December 8th, 2011
In the great play, the play of the world, the one I always return to, all emotional souls occupy the stage, whereas all creative people sit in the orchestra. The first are called mad (alienated); the second ones, who depict their follies, are called sages (philosophers). The eye of the sage is the one which lays bare the follies of various figures on the stage. — Denis Diderot
August 11th, 2009
or Crisis? What Crisis? (part one)
Think of him as 2000AD’s awkward cousin. He and Tharg used to get on great for a bit, but while The Mighty One went into his teens still drunk on the heady surge of Thrill Power, Crisis was always a bit serious. Self consciously so, you could say. You know the routine: went veggie. CND badge. Amnesty membership. Morrissey lyrics sung at high volume to that face in the bedroom mirror. Didn’t make friends that easily, and sometimes seemed to try hard not to be noticed at all, but on rare occasions he’d come out with something that would really be worth paying attention to.
February 16th, 2009
Sometime in the nineties the cry rang out: Marvel was gonna put the “character back into comics”.
This was news to me.
As far as I was concerned the Marvelverse, with the possible exception of the X-Men, was still firmly rooted in a pre-Watchmen era. It was only the energizing touch of the man Miller that rescued the company from my utter contempt. DC on the other hand, was, in my rather woolly analysis, the natural home of adjectives like mature, and visionary, the only company where character was likely to flourish. My case rested upon little more than DC’s willingness to publish The Dark Knight Returns, The Killing Joke, and Arkham Asylum, and the serious moonlight cast over the DCU by Watchmen, and the Vertigo imprint.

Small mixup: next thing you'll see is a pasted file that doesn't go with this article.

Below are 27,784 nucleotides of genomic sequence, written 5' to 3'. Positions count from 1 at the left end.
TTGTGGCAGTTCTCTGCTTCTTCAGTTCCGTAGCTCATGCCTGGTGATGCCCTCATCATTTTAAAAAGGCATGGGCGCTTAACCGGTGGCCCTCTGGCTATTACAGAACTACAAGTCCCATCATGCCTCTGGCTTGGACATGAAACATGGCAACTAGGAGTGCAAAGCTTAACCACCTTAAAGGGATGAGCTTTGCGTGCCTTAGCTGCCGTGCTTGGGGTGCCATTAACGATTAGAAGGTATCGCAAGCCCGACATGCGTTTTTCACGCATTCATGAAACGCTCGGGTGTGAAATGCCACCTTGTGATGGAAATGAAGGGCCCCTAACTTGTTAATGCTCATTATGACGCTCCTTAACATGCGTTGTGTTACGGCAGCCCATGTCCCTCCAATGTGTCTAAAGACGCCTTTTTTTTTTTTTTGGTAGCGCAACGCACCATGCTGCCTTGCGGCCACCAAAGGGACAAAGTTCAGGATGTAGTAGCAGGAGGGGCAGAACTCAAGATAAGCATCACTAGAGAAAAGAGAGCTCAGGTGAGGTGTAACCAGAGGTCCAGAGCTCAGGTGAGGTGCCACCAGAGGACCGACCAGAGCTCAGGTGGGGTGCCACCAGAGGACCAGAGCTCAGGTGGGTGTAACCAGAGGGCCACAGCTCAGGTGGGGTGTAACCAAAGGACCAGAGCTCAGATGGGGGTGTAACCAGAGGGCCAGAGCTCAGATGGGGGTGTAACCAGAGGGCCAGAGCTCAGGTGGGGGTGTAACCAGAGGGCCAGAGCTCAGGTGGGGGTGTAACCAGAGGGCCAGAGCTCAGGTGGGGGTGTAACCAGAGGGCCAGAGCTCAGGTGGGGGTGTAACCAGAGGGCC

While I’m now well versed in the legacy of Marvel’s legendary creators, if I’m honest I remain skeptical about Marvel’s claims to the concept of character. I grant that Lee and Ditko’s willingness to subordinate super to man was likely revolutionary back in the late sixties, and that they quite possibly changed the landscape of comics, but the reality is that while character is certainly the focus of many Marvel titles the characters in question have seldom been allowed much more than superficial depth – the MU as a place of histrionics rather than history. That, even as its best, seldom produces character studies with more going for them than I’d expect to see in a well realized soap opera. Don’t get me wrong, I think good soaps have their own virtues, and, and this is important, I’m not sure that I want to see rigorous character studies in (many) superhero comics, but I think it’s worth pointing out that by treating the term character as a monolith, and not admitting to its multiple meanings – the different ways in which the centrality of the concept can be approached, from Dynasty to Who’s Afraid of Virginia Woolfe – Marvel, and its die hard fans, are perhaps heaping undeserved glories on themselves. I mean, we’ve all read the Ultimates, right?